Thursday, March 23, 2006

Toppamono, a review.

Today I finished reading Toppamono: Outlaw, Radical, Suspect. My Life in Japan's Underworld by Manabu Miyazaki. Its the story of the first 50 years of Miyazaki's life. Born into a Kyoto yakuza family Miyazaki has been a leftwing student radical at one of Japanese top universities in the turbulent '60s, a freelance journalist, head of his family's demolition firm, a bodyguard, a participant in the real estate boom of Japan's late '80s "bubble economy," and a suspect in one of Japan's most notorious extortion cases, the Glico Morinaga affair. Toppamono is his first hand account of these adventures and misadventures. Originally released in 1996 it sold more that 600 thousand copies in Japan, and has now been translated into English.

Its an entertaining book. Miyazaki makes no excuses and gives no apologies for spending much of his life on the wrong side of the law. He also provides a glimpse into a part of Japanese society unfamiliar to most foreigners, and probably unfamiliar to many Japanese. He became interested in Marxism as a teen and you can see hints of it in some of his comments on Japanese society and economic structure. Conversely his interest in Marxism may have been fostered by his yakuza background given that members of Japan's underclasses, ethnic Koreans and the traditional Burakumin "untouchables," frequently end up as yakuza given their limited opportunities in Japanese society. The reader is likely at times to shake their head and smile at the brazeness that Miyazaki often used in his business dealings, like selling the same load of scrap to two different people, or literally making a neighbouring gravel pit vanish when the one his firm was using ran out of materials.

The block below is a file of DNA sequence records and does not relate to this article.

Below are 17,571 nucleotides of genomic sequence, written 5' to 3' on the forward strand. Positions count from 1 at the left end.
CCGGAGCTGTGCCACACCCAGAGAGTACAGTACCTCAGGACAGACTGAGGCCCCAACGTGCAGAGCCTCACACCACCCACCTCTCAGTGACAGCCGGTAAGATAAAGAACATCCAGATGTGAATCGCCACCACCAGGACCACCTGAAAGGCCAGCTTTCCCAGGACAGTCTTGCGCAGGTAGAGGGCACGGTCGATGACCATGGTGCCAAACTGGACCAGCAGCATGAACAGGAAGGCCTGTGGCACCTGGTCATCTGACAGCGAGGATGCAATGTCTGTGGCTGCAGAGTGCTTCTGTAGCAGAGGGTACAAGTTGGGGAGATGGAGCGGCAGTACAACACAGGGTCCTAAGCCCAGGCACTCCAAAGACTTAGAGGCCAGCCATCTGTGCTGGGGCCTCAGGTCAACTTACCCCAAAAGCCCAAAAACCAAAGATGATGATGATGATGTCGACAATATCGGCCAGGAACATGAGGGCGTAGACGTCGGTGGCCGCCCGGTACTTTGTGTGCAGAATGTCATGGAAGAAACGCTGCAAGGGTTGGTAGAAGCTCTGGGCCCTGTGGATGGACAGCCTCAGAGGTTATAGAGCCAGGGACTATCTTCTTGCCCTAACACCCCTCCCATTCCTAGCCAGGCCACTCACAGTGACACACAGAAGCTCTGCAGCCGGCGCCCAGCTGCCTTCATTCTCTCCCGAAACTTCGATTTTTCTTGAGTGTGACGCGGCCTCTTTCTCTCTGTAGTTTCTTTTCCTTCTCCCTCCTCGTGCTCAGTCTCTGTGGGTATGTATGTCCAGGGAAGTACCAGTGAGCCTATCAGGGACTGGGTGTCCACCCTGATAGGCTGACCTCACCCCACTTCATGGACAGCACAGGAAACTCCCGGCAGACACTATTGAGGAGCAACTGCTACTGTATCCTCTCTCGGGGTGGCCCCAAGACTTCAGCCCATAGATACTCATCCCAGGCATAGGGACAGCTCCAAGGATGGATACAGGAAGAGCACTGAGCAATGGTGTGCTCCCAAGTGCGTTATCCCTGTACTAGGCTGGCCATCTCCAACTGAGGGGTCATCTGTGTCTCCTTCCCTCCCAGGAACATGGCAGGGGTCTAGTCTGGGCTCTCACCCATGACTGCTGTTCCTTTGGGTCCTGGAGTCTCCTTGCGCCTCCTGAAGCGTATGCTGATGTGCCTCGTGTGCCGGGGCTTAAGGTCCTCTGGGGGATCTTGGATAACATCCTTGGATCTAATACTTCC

One thing I would have liked was some pictures, especially of the immediate post war period of Miyazaki's childhood in Kyoto. It would have been especially helpful regarding a poignant scene when Miyazaki returned to Kyoto in the late '80s after a long absense. Getting off the train he found that the area around the train station, where he had spent much of his childhood, had been flattened and turned into a concrete barren by the very real estate speculation he was involved with at the time. It would also be interesting to be able to compare the Miyazaki of the mid '80s with the "Fox Eyed Man" sought by police in the Glico Morinaga case.

Oddly the book doesn't really go into the details of Miyazaki's adult family life. He was married to the same woman twice, and had at least one son with her, but they only come up when Miyazaki sent them to Tokyo during some of his legal troubles in 1980, and he sees his son's first day of school at an exclusive Tokyo grade school when it is shown on TV. Nor does he discuss whatever other romantic involvements he might have had. Perhaps his intent was to protect his family from public scrutiny regarding events they had no actual role in.

Despite these shortcomings Toppamono is recommended to anyone interested in Japanese culture beyond its traditional arts, high tech wonders, and glossy pop culture.

Miyazaki has official websites in both Japanese and English, although the English on the latter can be a bit funky.

No comments: